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Kibbutzniks Forever (1993)

“Dear Margie,

“I have just finished unpacking my last box of music at the new flat in Elkins Park. As you suggested, it costs way too much, and my savings are going to disappear if I can’t find more people to share it with – but that’s the idea. I like living with other people, and the potential housemates I have found seem cool. I like the psychologist a lot. I fed her my acorn squash bisque and spinach-pesto lasagna, and her response was, “Are you sure you didn’t sneak any meat into this?” I think they had the genders wrong when they said that old story about men’s hearts and stomachs. Her boyfriend is coming over this weekend. She says he wouldn’t share space with anyone unless they paid big money. “So what does he need to see the place for?” I asked. She just looked at me like I was from Mars, not Israel.

“School is OK. They love me because I sing, speak Hebrew, and think better than anyone here, but some times they just tell me they think I am ‘too full of myself,’ they call it. I would rather not be full of what some of them are full of, and being full of them doesn’t sound good, either. Who else should I be full of? They don’t know that I have already taken a trip up to Manhattan to see about conducting a youth orchestra. The youth orchestra rehearses on Saturday mornings. Shabbat! Oy, schande!  Well, fuck them if they can’t hear a joke – did I say that right?

“Did you watch Rabin and Arafat shake hands yesterday? Arafat looked like a schoolboy at recess, and Rabin looked like he had already been blown up by terrorists and put back together. Look. I grew up there. Bombs fell in our orchards. Some of our kibbutzniks died at their hands. I never kicked all the Palestinians out of a village, planted European pine trees there, and showed it to foundations like he did. I should be the one that looks like a zombie, not him. Well, history has an old body and an eternally young face, I guess.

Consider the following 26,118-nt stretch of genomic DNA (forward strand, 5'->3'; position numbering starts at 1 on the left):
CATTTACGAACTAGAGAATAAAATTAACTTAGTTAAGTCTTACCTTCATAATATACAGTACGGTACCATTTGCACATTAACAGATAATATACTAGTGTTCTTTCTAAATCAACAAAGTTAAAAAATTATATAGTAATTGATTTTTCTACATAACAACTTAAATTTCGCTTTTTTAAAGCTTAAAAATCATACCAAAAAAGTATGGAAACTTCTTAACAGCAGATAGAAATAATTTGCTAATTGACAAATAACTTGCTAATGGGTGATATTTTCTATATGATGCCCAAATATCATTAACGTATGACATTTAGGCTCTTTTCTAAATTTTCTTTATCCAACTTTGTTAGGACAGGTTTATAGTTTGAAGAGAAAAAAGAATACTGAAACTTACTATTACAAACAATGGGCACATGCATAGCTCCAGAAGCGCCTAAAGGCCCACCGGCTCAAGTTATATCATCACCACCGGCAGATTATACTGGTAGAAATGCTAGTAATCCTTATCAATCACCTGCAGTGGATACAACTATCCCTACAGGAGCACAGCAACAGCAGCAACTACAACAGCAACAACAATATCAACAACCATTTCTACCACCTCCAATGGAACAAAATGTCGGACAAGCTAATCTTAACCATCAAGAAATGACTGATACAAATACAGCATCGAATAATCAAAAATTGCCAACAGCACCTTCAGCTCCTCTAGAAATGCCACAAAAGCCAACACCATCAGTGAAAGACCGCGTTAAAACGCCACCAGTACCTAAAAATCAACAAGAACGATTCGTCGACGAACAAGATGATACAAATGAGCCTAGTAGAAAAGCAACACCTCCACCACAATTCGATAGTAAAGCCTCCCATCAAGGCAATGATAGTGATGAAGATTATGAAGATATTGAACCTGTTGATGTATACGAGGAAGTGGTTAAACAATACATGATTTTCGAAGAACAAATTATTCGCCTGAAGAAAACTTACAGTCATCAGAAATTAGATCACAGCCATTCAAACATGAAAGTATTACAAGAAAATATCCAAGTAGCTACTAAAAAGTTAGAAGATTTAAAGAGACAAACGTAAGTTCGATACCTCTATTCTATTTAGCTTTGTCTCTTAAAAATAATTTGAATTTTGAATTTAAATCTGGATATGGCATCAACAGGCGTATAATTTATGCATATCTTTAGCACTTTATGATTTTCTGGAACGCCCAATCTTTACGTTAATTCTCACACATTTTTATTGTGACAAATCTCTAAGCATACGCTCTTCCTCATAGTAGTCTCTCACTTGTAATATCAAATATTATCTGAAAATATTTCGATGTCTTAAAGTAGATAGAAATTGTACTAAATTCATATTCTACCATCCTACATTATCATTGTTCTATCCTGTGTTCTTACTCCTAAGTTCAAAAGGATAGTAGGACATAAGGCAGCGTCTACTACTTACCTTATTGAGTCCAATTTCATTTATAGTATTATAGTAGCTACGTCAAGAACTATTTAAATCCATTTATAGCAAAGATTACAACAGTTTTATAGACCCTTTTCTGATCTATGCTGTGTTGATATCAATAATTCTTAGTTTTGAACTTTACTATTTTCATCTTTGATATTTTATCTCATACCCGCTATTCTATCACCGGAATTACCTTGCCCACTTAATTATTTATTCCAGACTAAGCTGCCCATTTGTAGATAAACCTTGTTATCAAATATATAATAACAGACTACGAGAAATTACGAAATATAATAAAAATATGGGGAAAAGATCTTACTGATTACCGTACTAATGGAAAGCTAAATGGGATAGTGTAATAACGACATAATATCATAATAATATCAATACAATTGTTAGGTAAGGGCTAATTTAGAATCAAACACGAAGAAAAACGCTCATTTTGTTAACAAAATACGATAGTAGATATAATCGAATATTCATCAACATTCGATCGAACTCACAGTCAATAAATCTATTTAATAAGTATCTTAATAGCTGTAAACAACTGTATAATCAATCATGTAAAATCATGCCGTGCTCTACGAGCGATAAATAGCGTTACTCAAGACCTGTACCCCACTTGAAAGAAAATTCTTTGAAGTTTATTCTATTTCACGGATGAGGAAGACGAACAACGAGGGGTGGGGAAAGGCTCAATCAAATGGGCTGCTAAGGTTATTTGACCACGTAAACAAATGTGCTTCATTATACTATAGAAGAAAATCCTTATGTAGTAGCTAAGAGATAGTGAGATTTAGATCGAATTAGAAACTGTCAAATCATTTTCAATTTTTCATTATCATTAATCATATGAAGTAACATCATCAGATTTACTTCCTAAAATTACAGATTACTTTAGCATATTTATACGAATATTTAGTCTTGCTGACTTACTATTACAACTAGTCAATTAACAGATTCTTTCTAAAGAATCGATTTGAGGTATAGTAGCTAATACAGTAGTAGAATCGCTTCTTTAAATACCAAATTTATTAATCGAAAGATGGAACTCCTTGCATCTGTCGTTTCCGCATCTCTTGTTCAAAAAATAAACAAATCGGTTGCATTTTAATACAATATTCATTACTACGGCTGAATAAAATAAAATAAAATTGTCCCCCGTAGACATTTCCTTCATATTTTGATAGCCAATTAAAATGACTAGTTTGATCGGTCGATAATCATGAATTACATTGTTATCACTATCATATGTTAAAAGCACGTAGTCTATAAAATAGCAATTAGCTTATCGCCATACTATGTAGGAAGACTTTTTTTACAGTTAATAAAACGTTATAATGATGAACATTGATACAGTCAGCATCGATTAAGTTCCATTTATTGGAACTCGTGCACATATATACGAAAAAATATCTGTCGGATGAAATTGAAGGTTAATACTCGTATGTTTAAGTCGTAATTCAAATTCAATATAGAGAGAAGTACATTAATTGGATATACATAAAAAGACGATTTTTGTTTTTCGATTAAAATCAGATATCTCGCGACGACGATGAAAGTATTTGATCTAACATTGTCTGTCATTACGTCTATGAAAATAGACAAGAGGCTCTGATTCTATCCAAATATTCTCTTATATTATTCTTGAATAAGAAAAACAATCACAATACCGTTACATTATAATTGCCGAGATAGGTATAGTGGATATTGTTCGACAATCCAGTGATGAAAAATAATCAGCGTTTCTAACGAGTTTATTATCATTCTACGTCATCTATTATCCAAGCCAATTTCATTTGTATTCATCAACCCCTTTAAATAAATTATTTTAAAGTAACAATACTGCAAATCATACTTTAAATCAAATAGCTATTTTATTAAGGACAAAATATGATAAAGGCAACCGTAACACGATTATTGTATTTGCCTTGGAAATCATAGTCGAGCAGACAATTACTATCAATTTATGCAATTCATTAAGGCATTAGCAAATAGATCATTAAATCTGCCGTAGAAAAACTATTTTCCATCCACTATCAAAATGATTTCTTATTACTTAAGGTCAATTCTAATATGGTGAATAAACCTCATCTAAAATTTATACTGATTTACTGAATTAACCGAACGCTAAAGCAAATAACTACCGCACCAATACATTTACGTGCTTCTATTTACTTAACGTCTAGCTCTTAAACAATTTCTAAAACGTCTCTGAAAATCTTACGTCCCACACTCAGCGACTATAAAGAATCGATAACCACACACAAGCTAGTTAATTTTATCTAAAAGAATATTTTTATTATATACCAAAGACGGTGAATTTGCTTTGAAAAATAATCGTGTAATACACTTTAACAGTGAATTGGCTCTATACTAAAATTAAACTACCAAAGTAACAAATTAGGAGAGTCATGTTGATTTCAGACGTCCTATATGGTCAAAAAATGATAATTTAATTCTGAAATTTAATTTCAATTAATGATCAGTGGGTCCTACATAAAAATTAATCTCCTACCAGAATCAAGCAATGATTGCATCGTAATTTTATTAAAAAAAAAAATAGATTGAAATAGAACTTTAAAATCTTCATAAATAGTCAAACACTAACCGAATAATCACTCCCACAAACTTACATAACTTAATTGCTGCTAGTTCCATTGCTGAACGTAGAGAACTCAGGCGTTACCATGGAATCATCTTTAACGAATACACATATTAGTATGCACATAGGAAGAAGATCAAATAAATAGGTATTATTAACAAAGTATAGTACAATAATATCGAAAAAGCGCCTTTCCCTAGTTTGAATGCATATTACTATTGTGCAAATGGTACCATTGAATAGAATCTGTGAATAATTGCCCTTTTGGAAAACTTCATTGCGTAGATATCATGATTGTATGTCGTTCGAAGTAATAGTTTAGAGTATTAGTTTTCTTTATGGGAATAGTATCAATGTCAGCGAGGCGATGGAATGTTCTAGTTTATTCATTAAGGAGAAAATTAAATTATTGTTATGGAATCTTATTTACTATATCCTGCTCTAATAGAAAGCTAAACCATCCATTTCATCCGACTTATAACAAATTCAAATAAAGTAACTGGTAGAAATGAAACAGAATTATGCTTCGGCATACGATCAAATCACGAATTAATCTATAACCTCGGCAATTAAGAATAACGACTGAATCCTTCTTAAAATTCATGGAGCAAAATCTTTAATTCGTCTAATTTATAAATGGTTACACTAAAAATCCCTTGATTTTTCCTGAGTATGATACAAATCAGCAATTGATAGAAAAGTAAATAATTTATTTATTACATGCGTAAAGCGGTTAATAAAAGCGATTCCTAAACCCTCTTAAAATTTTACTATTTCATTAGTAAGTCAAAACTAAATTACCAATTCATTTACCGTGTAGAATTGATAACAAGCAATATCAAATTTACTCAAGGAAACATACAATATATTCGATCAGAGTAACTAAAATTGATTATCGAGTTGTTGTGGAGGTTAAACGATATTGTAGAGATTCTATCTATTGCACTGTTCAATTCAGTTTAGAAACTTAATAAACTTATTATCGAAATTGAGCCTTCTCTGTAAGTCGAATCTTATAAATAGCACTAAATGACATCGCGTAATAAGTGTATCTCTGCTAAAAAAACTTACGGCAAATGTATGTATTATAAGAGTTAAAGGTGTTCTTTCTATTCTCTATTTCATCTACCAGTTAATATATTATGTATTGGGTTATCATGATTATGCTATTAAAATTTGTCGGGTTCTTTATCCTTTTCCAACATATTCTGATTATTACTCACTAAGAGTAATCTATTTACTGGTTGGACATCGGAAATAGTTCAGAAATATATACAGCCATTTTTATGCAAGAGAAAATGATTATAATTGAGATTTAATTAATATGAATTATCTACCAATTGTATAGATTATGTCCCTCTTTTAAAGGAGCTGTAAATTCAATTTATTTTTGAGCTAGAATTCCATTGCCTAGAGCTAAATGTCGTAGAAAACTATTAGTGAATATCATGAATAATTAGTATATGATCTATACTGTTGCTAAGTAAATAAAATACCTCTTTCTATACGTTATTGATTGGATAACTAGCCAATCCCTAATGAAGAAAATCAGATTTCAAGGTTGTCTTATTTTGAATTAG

“You won’t believe who I met here this week. Remember that kid with the Russian accent I played music with on the kibbutz? Dimitri – it was him! It looks like he made a job for himself as a lounge lizard, had a fling with the lounge manager, but left for a better opportunity in Atlantic City, and then made it with a Mafioso girl. He’s in Philly now, getting a teaching degree. I think I will go ride  – how do you call it – ball turret gunner with him. Just kidding. It looks like I will be too busy here.

“Speaking about busy, how’s your appeal going? Do they still think that you asked for your depression? They are threatening themselves with the loss of a good country doctor, just the kind they need. What the hell is wrong with them. Are you getting medication? What about that gym we belonged to?  I really hope you can pull yourself together, Margie.

Love,
Rafi”

“p.s. Albert Belle hammering and Steve Olin unhittable. Go Windians!”

Actually, Rafi was going out as Dimitri’s wingman. But Dimitri was in school again, too – this time working on a master’s degree in education. The close call under the boardwalk at Atlantic City, and the subsequent guilt over leaving Samantha first for the job, and then for the girl, seemed to age Dimitri. Tonight, they were off to the Drake Tavern, but from there it was the Regal in Warrington or the Ritz Theaters in Center City, depending on the movie they chose. But first, there was some catching up to do.